Consider the piece of surveillance gear most of us carry in our pockets, also known as a smartphone. Depending on what software (OS, apps, etc.) are installed, this little device may spy on where you go, what you read, what products you research, who you send messages to, and much more. Many of the companies involved may also know—because they forced you to supply—your name, gender, and other details, which they may sell to third-parties. If you purchase anything online (and who doesn’t these days?), various entities are also in possession of your credit card number, billing and shipping addresses, and so on.
What types of control do you have over this data?
- Can you restrict access by “locking” your personal data so it cannot be viewed, changed, copied, or shared without your permission?
- Do you have the equivalent of brakes? Can you force companies to permanently delete your personal data so they can no longer use it or share it with anyone else?
- Can you steer your own data, perhaps keeping it away from certain types of advertisers?
The answer to most of these question will be “no,” at least most of the time. To the extent that individuals have any control over their data today, it is almost always rules-based. An EU resident, for example, may take up her right to be forgotten, demanding that Google not feature unflattering media stories about her in its search returns. She can only trust that Google’s processes will result in that data becoming inaccessible to prospective employers; she has no direct control of the data to give her the ability to actually make it happen.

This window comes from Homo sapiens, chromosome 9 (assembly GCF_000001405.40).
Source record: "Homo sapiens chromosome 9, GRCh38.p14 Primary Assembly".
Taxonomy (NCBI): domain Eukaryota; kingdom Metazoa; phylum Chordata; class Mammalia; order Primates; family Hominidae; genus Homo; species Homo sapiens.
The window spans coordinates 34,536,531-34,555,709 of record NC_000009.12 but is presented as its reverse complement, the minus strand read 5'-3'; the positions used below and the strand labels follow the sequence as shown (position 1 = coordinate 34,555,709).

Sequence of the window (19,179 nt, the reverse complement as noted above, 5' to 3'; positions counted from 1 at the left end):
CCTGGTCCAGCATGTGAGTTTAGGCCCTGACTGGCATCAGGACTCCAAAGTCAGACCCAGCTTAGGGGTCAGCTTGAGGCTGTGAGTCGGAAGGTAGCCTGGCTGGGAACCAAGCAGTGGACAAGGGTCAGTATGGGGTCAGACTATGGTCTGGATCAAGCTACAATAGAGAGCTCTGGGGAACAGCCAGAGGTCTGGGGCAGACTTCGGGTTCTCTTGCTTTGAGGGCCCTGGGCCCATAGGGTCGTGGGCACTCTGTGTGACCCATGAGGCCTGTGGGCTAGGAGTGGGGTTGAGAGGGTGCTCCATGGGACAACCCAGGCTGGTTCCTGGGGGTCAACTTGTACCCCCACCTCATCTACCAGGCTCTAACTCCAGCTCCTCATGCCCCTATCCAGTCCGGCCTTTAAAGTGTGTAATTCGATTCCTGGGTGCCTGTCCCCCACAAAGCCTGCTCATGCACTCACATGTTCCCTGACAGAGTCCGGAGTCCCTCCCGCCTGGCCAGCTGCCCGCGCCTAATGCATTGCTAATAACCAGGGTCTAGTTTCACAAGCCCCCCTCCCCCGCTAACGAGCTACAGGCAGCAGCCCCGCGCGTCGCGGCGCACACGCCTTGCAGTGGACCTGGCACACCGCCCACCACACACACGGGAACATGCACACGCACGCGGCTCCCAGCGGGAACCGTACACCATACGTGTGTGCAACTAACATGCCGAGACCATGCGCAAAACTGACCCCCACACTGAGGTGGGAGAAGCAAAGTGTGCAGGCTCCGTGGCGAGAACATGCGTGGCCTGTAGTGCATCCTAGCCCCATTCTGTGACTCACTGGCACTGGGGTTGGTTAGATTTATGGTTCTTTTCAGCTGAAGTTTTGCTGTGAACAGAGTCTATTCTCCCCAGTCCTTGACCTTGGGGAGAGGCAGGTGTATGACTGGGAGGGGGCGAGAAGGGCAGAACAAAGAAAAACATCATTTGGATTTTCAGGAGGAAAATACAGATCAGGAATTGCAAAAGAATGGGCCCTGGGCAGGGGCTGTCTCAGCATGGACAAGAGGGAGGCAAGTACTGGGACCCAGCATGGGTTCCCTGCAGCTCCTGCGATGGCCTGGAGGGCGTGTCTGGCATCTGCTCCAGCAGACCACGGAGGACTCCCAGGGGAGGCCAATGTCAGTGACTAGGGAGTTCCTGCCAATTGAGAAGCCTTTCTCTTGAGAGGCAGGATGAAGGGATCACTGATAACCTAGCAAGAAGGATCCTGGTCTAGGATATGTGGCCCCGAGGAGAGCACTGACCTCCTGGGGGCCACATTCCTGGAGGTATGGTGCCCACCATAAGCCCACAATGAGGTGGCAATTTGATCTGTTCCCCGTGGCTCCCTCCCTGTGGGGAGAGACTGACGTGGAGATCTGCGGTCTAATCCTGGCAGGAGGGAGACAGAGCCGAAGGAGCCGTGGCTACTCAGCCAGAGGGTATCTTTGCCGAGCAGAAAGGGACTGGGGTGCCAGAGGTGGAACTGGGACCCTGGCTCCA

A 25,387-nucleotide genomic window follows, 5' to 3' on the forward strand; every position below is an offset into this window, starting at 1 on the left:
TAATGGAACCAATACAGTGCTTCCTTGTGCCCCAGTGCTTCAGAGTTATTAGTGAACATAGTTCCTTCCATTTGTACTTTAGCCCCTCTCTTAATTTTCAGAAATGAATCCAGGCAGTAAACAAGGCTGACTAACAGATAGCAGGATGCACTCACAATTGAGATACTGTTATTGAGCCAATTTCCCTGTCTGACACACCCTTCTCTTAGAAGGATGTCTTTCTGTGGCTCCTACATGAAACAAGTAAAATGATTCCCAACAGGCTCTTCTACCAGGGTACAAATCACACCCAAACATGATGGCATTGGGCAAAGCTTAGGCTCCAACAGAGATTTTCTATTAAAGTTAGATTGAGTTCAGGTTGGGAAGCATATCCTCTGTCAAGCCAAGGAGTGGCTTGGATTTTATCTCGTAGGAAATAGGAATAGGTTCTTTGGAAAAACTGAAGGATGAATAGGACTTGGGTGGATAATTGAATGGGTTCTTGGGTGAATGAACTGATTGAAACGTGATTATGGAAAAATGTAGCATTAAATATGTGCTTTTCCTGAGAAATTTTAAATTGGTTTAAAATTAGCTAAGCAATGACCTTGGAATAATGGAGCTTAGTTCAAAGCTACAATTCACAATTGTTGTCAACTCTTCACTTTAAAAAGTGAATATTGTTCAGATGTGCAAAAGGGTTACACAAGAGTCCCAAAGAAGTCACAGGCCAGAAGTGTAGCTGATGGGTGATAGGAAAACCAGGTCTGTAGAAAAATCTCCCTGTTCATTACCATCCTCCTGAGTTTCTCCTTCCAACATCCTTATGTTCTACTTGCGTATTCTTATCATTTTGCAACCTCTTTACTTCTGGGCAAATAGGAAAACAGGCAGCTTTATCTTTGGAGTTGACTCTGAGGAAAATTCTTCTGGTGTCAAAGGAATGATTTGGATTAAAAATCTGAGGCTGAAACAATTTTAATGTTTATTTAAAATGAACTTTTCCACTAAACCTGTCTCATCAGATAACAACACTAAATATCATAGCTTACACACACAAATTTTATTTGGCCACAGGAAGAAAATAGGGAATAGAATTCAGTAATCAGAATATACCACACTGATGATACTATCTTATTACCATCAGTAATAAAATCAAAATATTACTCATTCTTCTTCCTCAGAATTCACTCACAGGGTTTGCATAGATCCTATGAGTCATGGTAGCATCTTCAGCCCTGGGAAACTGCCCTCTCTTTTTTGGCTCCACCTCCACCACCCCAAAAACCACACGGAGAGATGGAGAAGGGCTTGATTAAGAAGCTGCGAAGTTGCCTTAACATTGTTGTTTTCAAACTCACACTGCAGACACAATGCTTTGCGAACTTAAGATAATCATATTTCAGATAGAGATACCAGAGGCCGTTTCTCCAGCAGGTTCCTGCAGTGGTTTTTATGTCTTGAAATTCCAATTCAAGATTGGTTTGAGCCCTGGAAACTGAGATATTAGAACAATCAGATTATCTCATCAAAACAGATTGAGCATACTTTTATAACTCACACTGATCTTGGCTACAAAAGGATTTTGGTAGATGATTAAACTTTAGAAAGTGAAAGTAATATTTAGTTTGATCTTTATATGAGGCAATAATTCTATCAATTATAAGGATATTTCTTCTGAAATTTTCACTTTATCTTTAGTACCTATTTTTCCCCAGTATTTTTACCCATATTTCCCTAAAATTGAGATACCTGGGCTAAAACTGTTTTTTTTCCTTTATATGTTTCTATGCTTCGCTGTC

Trust is Broken
Speaking of trust, most of us don’t trust the entities that possess our personal data. We’ve been burned too many times.
I don’t know about you, but I’ve successfully unsubscribed from any number of newsletters only to have new messages appear in my inbox years later. Common issues, such as failure to purge backup copies of an old subscriber list, can easily cause data to resurface at a company with which I want no further relationship.
That example is accidental. Companies also knowingly use data in ways we never approved (Facebook’s Cambridge Analytica scandal being just one high-profile example). The staggering number of data breaches each year also demonstrates the extent to which these companies put our data at risk.
Rules like the EU’s General Data Protection Regulation and the California Consumer Privacy Act are intended to assign penalties, the equivalent of a traffic ticket, for privacy and security failures. But just like traffic lights don’t make our cars stop, these rules won’t give us back our privacy or our data security. For that we need to own and control our personal data.
Is that possible? Absolutely.
As we’ve discussed here on the blog, data is physical and, therefore, inherently controllable. Absio, for one, offers technology that empowers software developers to add access and use controls directly to data objects using just a few lines of code. From this capability and other technologies like it can emerge true data ownership, which will support real privacy and far greater security than we enjoy today.